For those who worry about the environmental effects of waste incineration in the UK, we have just 32 plants nationwide delivering energy from waste. Compare this with France who have 126. Even Germany (the world leader in recycling waste) has 99 plants and counting. Meanwhile Italy has 47 plants whilst even Switzerland and Sweden, smaller countries than the UK, have more incineration plants and derive more energy from waste than the UK, why is this? What do these countries know that we don’t?

The environmentalists claim we should recycle plastic not incinerate. However, not only is recycling plastic very difficult, due to its composition in lamination, but it is also really pointless. If we consider the energy savings from recycling a tonne of aluminium, it is claimed there is enough energy saved to supply a normal household for a whole year. Similarly recycling a tonne of paper, its claimed, saves enough energy to supply one house for one week. Recycling a tonne of plastic saves absolutely nothing! It has no environmental benefit! Indeed the energy and emissions created from collection, sorting and processing plastic waste cost more financially and environmentally than they save.

The supermarkets and major food retailers know all about the benefits of plastic packaging, they also understand it is a valuable commodity. They are well aware how beneficial the technical properties are and how vital the material is to the operation of their business, yet they won’t defend its use. Heavy glass, tin and board, are quite rightly being replaced for packaging by lightweight plastic packs. Why don’t the food retailers tell the public why these changes are both economical and environmentally beneficial? The retailers have an excellent track record and a great environmental case for their success in pursuing packaging reduction but why don’t they emphasise the role plastic plays in making this success possible.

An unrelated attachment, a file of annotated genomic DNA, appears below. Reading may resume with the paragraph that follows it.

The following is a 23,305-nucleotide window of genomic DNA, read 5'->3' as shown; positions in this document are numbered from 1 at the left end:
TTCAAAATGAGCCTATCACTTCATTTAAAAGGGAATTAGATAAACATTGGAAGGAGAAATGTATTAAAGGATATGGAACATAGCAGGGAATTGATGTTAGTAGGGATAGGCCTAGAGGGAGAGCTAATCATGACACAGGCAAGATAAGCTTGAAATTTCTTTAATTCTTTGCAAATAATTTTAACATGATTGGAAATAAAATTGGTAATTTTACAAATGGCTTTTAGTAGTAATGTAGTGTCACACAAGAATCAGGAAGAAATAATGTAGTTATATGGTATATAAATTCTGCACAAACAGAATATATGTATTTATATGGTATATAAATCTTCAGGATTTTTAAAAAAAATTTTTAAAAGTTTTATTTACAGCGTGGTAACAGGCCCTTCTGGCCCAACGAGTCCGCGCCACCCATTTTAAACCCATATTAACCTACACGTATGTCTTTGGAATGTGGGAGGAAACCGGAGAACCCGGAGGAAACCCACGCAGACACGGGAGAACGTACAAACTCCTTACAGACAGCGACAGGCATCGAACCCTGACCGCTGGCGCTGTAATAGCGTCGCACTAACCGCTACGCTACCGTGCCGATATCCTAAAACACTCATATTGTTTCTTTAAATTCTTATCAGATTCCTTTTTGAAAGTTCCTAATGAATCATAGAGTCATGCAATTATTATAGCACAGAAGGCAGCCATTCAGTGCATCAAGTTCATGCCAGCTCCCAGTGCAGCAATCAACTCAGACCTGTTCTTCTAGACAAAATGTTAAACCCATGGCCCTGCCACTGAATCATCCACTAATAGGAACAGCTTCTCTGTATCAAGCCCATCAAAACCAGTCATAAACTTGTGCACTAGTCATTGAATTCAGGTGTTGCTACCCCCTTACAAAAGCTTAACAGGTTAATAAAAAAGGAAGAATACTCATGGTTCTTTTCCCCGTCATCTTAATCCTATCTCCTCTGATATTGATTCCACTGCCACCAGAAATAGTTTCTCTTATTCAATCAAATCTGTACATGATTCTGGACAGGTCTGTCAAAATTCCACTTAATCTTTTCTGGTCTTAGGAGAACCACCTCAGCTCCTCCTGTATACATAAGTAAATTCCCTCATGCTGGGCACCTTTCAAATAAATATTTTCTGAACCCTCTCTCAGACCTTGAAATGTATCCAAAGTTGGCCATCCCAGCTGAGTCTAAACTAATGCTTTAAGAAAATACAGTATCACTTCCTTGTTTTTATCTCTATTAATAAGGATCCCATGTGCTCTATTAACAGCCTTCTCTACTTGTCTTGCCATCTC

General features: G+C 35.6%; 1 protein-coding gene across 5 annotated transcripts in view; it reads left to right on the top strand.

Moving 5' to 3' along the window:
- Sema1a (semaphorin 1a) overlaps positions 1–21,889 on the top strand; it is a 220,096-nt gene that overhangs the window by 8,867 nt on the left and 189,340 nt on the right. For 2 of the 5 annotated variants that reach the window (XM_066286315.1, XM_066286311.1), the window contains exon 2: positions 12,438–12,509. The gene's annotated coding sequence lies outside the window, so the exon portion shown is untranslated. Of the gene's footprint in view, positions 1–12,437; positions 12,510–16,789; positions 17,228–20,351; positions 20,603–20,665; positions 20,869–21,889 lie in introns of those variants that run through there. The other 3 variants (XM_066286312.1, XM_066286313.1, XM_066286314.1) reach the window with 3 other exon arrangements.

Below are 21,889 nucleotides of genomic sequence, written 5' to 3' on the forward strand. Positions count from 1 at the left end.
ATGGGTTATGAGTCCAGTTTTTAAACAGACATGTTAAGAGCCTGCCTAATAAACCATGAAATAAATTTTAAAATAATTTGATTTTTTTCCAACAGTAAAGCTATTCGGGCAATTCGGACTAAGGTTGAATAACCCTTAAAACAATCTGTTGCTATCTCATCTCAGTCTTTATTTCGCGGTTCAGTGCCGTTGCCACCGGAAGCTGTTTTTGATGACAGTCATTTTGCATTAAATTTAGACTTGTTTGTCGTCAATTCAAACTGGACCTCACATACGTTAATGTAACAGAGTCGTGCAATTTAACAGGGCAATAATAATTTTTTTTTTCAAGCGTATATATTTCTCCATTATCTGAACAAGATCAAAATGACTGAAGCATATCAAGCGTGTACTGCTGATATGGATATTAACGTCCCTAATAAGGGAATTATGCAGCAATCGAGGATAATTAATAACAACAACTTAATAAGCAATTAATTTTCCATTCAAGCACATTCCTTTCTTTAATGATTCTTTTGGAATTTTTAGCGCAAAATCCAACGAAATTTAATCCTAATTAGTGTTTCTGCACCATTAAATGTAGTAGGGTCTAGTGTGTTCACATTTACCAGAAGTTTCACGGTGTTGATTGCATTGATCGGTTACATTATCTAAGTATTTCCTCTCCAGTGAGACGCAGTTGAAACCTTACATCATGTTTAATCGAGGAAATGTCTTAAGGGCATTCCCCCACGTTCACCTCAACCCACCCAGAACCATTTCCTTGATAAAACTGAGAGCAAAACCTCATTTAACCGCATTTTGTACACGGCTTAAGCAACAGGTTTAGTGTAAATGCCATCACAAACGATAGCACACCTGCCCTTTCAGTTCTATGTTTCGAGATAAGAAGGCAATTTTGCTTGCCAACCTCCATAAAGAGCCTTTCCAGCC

The WRAP mantra for packaging waste is “reduce, reuse, recycle”. It is the “reduce” where the most savings are made and this is simply where plastic ticks the biggest box! We should not be afraid to promote plastic or should we just let the lobbyists win? The flexible packaging industry tries hard to promote a positive image but we don’t have the public profile to be heard. The supermarkets undoubtedly have the knowledge, the resources and the profile to be heard. Why won’t they use it?

Film Prices and Availability

At the moment there is little to add to the comments made in the last notes. The supply side of the film industry seems becalmed, almost soporific in the heat of summer Polymer prices did soften a little in July but no major changes occurred. How long this situation will last is anybody’s guess, but mine is that when the polymer mandarins return from their summer break, reducing polymer prices for the third and final quarter of the year will not figure high on their priorities. So whilst we can all continue to run our stocks down the market needs closely watching.

As ever we shall see. If you have any thoughts on any of the items raised they will be welcome.

Meanwhile the invitation to join me on LinkedIn is open to all.


Please leave a comment using the form below

Post a comment